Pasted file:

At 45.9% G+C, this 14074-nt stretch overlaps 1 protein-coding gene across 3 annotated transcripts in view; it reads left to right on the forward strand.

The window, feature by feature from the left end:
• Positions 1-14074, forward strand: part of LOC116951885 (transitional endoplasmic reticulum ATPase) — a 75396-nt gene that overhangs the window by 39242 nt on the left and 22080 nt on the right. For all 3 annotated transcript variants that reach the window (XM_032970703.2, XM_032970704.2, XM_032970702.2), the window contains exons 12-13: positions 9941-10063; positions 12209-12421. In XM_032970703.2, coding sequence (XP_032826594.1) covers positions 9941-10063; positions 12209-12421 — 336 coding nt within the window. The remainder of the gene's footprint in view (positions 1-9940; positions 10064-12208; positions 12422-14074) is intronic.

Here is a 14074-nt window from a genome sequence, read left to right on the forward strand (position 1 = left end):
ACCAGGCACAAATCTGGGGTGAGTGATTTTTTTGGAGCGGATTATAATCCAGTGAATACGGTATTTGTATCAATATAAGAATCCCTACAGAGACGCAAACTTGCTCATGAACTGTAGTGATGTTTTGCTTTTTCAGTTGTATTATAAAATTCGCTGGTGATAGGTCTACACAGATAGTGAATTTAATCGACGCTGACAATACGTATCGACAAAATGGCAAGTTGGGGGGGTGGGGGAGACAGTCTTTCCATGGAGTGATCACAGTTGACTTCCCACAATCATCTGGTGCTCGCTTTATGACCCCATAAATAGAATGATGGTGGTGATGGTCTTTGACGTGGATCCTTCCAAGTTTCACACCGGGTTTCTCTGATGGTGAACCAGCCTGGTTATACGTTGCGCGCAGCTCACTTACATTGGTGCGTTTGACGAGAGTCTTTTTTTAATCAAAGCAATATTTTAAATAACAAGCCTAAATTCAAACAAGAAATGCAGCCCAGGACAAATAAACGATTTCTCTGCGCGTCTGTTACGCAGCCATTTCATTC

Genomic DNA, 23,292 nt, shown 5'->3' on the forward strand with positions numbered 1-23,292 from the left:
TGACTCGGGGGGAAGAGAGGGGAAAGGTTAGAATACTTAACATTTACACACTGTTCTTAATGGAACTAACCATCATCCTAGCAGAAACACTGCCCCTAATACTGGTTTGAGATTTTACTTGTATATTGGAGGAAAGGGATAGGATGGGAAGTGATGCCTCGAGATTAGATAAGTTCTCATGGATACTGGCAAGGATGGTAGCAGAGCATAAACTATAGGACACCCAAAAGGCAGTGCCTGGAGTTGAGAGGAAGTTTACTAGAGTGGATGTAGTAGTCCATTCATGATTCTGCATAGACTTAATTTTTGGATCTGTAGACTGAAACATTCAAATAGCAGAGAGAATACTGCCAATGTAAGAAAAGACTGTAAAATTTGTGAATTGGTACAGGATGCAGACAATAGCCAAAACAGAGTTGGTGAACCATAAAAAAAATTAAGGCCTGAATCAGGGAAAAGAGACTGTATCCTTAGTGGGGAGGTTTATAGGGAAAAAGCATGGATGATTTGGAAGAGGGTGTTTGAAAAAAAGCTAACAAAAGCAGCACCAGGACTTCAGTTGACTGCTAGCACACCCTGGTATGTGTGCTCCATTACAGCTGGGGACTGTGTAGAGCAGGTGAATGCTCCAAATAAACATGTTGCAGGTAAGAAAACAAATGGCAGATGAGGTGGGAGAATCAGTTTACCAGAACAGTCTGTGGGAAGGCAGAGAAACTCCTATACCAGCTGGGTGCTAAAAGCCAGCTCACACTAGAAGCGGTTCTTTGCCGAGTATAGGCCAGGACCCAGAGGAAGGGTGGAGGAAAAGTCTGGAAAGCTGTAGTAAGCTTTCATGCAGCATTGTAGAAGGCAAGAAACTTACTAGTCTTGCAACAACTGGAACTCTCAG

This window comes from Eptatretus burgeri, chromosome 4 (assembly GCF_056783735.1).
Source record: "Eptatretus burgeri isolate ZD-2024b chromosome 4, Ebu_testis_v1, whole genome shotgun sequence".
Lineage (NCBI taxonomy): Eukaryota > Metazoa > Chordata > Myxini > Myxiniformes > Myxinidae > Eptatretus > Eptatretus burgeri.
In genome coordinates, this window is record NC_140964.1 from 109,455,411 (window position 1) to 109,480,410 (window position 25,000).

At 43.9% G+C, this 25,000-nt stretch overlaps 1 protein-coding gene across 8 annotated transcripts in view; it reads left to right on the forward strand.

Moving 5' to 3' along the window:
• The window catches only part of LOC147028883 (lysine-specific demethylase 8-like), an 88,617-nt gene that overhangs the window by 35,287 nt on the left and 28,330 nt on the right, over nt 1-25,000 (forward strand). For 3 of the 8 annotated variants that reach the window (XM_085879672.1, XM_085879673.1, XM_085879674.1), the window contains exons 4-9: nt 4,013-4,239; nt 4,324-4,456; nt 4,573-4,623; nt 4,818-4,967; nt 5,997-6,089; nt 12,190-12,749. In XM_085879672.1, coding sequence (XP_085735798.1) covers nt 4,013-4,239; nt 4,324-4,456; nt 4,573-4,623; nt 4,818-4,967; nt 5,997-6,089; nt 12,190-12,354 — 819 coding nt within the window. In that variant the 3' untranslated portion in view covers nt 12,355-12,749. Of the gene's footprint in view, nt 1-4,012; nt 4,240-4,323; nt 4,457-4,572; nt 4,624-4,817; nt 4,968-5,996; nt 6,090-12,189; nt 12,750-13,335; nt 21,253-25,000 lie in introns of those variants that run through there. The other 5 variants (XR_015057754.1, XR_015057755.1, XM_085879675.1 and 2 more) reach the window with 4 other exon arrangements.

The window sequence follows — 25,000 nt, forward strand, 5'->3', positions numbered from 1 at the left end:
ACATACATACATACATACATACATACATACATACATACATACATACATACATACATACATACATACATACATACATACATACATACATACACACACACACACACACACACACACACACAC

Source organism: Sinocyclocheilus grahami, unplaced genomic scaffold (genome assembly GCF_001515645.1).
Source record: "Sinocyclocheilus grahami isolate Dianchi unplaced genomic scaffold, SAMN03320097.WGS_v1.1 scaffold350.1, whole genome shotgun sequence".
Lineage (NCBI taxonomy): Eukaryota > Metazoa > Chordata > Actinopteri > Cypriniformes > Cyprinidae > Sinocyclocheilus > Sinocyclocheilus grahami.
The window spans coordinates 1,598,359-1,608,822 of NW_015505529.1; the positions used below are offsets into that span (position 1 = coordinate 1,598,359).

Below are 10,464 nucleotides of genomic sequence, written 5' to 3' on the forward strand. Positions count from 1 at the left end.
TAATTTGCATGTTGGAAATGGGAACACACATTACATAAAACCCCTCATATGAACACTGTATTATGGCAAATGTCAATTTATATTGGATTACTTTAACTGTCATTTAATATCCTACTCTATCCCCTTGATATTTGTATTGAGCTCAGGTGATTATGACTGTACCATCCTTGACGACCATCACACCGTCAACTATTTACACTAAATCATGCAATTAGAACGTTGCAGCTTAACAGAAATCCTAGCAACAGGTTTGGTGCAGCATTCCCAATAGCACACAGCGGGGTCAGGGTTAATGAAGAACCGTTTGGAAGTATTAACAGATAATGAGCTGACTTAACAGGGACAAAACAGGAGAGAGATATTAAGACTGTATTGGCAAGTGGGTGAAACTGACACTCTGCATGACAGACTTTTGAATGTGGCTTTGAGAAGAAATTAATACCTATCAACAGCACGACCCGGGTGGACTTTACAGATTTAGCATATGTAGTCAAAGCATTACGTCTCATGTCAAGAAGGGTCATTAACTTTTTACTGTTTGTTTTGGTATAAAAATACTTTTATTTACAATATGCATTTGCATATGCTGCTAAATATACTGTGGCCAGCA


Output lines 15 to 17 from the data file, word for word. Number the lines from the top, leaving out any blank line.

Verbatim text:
The window sequence follows — 25,000 nt, forward strand, 5'->3', positions numbered from 1 at the left end:
ACATACATACATACATACATACATACATACATACATACATACATACATACATACATACATACATACATACATACATACATACATACATACACACACACACACACACACACACACACACAC

Source organism: Sinocyclocheilus grahami, unplaced genomic scaffold (genome assembly GCF_001515645.1).